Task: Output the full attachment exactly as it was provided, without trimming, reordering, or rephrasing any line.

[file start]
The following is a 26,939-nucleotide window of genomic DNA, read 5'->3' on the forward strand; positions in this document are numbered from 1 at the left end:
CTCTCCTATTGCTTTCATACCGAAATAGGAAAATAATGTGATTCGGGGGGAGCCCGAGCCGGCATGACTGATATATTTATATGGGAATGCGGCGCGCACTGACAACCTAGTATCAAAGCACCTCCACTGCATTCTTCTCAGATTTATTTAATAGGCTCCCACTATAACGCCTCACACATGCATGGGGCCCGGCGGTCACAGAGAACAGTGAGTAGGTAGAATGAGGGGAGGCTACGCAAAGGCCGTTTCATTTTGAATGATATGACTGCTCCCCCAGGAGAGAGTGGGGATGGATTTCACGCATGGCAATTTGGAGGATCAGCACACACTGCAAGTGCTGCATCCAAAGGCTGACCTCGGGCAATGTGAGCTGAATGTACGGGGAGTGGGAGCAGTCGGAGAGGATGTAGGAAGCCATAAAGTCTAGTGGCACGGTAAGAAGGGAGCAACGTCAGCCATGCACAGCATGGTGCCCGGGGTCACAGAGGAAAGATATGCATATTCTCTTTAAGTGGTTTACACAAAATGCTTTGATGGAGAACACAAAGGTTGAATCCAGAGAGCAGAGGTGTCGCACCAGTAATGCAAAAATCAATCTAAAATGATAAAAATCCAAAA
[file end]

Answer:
The following is a 26,939-nucleotide window of genomic DNA, read 5'->3' on the forward strand; positions in this document are numbered from 1 at the left end:
CTCTCCTATTGCTTTCATACCGAAATAGGAAAATAATGTGATTCGGGGGGAGCCCGAGCCGGCATGACTGATATATTTATATGGGAATGCGGCGCGCACTGACAACCTAGTATCAAAGCACCTCCACTGCATTCTTCTCAGATTTATTTAATAGGCTCCCACTATAACGCCTCACACATGCATGGGGCCCGGCGGTCACAGAGAACAGTGAGTAGGTAGAATGAGGGGAGGCTACGCAAAGGCCGTTTCATTTTGAATGATATGACTGCTCCCCCAGGAGAGAGTGGGGATGGATTTCACGCATGGCAATTTGGAGGATCAGCACACACTGCAAGTGCTGCATCCAAAGGCTGACCTCGGGCAATGTGAGCTGAATGTACGGGGAGTGGGAGCAGTCGGAGAGGATGTAGGAAGCCATAAAGTCTAGTGGCACGGTAAGAAGGGAGCAACGTCAGCCATGCACAGCATGGTGCCCGGGGTCACAGAGGAAAGATATGCATATTCTCTTTAAGTGGTTTACACAAAATGCTTTGATGGAGAACACAAAGGTTGAATCCAGAGAGCAGAGGTGTCGCACCAGTAATGCAAAAATCAATCTAAAATGATAAAAATCCAAAA